The remaining 15% of the fleet can probably not use unleaded petrol, and about 4000 pre 1972 cars might be damaged by the use of unleaded petrol. The latter are highly polluting vehicles and would certainly not pass the emission tests to be soon introduced by the NSW Government.

It is important to realise that while the petrol debate is the most important one in the lead load reduction strategy, there are many other sources of lead intake which need addressing.

Most of these were dealt with in a paper (printed in LEAD Action News 2) presented to the recent conference organised by TEC on "The Toxic Chemical Load - Public Health and Environment Issues".

We urge all community groups to publicise the data on the type of models which can run satisfactorily on unleaded petrol. We further urge them to ask garages in their area to display information and give unbiased advice to motorists.

In 1986, the former State Pollution Control Commission (SPCC) spent $3 million to educate the public in respect of the models which could use lead-free petrol.

This may have been a poorly targeted campaign, or insufficient money was spent, because it was totally ineffective.

Community . and health groups need to pressurise all levels of government, unions, industry and trade associations to make major commitment for the next campaign to be successful.

Background Notes to Justify Community Groups' Demands:

  • With the exception of Spain and Portugal, all members of the European community have reduced lead in petrol to 0.15 g/L. Canada and Japan reduced it to zero three years ago. The USA reduced lead in petrol to 0.026 g/L in 1986. New Zealand will eliminate lead in petrol by 1996.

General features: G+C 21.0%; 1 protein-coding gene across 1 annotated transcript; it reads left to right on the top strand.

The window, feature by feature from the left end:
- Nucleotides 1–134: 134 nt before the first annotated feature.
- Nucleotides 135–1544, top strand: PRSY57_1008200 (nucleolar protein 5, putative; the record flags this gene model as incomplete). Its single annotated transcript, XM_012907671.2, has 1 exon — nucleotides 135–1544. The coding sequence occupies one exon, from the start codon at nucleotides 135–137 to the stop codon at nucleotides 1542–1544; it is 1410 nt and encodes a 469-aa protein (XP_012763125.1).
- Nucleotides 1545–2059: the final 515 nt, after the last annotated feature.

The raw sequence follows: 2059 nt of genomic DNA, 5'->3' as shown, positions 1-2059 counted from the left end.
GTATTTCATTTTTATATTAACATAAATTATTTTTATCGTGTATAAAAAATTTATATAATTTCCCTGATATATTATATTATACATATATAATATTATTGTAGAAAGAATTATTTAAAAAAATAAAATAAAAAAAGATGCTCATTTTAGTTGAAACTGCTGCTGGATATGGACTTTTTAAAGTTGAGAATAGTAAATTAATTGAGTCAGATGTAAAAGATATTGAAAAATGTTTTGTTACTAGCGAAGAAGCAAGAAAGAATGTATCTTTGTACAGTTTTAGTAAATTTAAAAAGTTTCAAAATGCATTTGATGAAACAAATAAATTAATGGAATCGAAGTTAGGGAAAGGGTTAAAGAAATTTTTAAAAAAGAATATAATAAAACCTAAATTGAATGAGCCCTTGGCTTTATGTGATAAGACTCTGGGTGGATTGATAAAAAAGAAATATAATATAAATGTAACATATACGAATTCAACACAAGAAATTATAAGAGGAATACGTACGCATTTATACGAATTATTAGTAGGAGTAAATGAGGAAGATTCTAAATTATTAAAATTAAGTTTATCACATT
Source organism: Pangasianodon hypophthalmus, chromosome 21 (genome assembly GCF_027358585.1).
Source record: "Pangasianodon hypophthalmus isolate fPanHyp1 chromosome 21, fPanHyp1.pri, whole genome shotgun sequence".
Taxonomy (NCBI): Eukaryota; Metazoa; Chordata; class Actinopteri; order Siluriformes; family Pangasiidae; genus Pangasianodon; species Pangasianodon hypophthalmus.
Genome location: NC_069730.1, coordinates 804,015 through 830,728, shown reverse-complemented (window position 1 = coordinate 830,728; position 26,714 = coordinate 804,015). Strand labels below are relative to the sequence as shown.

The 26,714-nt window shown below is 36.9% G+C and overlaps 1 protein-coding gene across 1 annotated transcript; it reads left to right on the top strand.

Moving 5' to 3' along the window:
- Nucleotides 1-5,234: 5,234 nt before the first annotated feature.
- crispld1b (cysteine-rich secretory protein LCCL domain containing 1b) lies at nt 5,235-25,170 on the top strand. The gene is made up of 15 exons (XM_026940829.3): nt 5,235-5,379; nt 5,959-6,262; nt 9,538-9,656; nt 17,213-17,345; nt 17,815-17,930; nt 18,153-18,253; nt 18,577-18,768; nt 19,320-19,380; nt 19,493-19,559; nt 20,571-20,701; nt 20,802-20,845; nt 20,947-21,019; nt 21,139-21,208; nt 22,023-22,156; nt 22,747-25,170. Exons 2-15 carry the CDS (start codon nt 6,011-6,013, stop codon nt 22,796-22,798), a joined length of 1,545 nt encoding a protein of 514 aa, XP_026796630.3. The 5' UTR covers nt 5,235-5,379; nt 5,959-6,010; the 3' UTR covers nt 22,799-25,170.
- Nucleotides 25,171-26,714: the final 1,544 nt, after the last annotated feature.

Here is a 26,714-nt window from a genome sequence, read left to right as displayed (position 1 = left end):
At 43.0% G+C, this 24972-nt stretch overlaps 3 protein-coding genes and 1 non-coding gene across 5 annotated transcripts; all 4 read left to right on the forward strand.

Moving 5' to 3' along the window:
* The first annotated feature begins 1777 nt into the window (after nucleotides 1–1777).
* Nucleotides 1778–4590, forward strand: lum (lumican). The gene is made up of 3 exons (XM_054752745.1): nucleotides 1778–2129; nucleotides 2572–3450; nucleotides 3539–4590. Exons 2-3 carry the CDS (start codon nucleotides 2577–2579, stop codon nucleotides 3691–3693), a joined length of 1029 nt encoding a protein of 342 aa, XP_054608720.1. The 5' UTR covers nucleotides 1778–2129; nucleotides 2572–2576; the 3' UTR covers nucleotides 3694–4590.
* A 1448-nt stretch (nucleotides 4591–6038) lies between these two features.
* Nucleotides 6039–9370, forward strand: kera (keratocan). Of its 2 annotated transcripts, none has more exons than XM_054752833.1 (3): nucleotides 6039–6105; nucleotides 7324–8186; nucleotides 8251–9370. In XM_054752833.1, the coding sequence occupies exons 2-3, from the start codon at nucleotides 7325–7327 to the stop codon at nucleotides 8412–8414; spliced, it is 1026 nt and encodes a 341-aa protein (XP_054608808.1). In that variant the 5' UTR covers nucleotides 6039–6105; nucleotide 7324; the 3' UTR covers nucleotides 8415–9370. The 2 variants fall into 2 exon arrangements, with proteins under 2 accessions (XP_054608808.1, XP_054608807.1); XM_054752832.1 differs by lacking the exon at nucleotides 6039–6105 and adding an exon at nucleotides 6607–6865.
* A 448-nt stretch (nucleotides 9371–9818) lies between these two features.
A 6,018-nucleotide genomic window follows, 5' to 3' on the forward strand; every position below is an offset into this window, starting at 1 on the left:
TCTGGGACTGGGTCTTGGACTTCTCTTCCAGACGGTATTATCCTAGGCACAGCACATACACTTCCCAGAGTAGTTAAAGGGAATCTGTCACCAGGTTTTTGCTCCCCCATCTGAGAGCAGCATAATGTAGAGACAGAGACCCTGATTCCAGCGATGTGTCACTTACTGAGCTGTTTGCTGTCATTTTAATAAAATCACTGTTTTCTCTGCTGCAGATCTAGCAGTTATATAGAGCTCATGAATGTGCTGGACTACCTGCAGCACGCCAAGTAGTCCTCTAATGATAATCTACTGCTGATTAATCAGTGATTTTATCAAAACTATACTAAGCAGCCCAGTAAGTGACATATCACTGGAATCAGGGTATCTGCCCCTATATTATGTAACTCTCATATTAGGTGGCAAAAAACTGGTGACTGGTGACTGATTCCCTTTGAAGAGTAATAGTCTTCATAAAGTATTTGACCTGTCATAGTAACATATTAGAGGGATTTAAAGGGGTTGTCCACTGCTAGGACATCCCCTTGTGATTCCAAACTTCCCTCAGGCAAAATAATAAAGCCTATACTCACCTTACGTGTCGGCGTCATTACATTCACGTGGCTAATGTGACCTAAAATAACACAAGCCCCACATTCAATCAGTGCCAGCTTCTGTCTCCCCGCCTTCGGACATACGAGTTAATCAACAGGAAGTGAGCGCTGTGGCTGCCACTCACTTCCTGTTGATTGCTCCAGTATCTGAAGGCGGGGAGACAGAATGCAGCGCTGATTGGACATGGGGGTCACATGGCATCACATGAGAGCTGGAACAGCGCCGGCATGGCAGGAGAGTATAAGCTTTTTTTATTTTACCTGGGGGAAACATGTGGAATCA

• Reducing the level of lead to 0.15 g/L by 1995 would achieve a saving of $3.9 billion in health costs, according to a recent report by the Royal Melbourne Institute of Technology.

  • The Chairperson of the NHMRC, Dr Diana Horvath, spoke very succinctly for a major reduction in lead in petrol and was a very positive voice in the ensuing discussion. Dr Horvath emphasised the point that 90% of lead in air results from lead in petrol. She also indicated the IQ and health problems which are caused by increased lead in children.

  • The Deni Greene report indicates that over 400,000 children would exceed the NHMRC level of concern (which has now been reduced to 10 µg/dL) by 1996 and 300,000 children by 1998 at existing lead levels in petrol, which would have dropped to 130,000 children by 1996 and 115,000children by 1998 if lead in petrol were reduced to O. 15 g/L. (For the compromise level of 0.2 g/L the figures can be extrapolated.)

  • The Deni Greene study indicates that 70-75 % of lead intake by children is due to dust and soil loaded with lead from petrol, paint and industrial sources with the balance coming from food and water.

  • It takes approximately two years before the lead fallout in gardens, etc is washed away, so even by taking action at the end of 1994, the benefit to children will be slow in arriving and will only be felt by 1997.

  • It is noteworthy that approximately 70 % of lead in petrol is emitted in exhaust fumes. This amounts to about 550 tonnes a year for Sydney residents. Assuming that Sydney has probably about one million houses, the lead load per house is in the order of 1/2 kilogram.

  • The average price difference between leaded petrol and unleaded petrol in Europe is 8.2%. This is equiv­alent to 6 cents in Australian terms. The largest price differentials are 17.5 % in Lux­embourg and 15% in Germany.

  • Treasury has estimated that a five cent addition to the cost of leaded petrol would generate $410 million in 93-94. Yearly funds of this magnitude could make significant inroads into lead abatement.

  • There are many possible methods of reducing lead in petrol and at the same time maintaining octane rating. The increase in aromatics, such as benzene, would be an undesirable option as benzene is a recognised carcinogen.

  • The oil companies present at the summit insist on a regulatory process by which the octane rating is reduced from 97 to 96. The community groups are not opposed to this" A study comparing customers' satisfaction to octane rating found that only approx. 6% of customers considered 96 octane unsatisfactory, compared with approx. 4 % who considered 97 octane unsatisfactory.

Reprinted from Petroleum Contaminated Soil
Prepared by Environmental Research Foundation,
P.O. Box 73700, Washington, DC 20056-3700
Phone (202) 328 1119
Fax (202) 4835110

Editor's Note: Crude Oil contains small amounts of lead but the composition varies considerably depending upon the oil field from which it comes" All the above compounds may contain lead and lead-free petrol is more properly termed unleaded.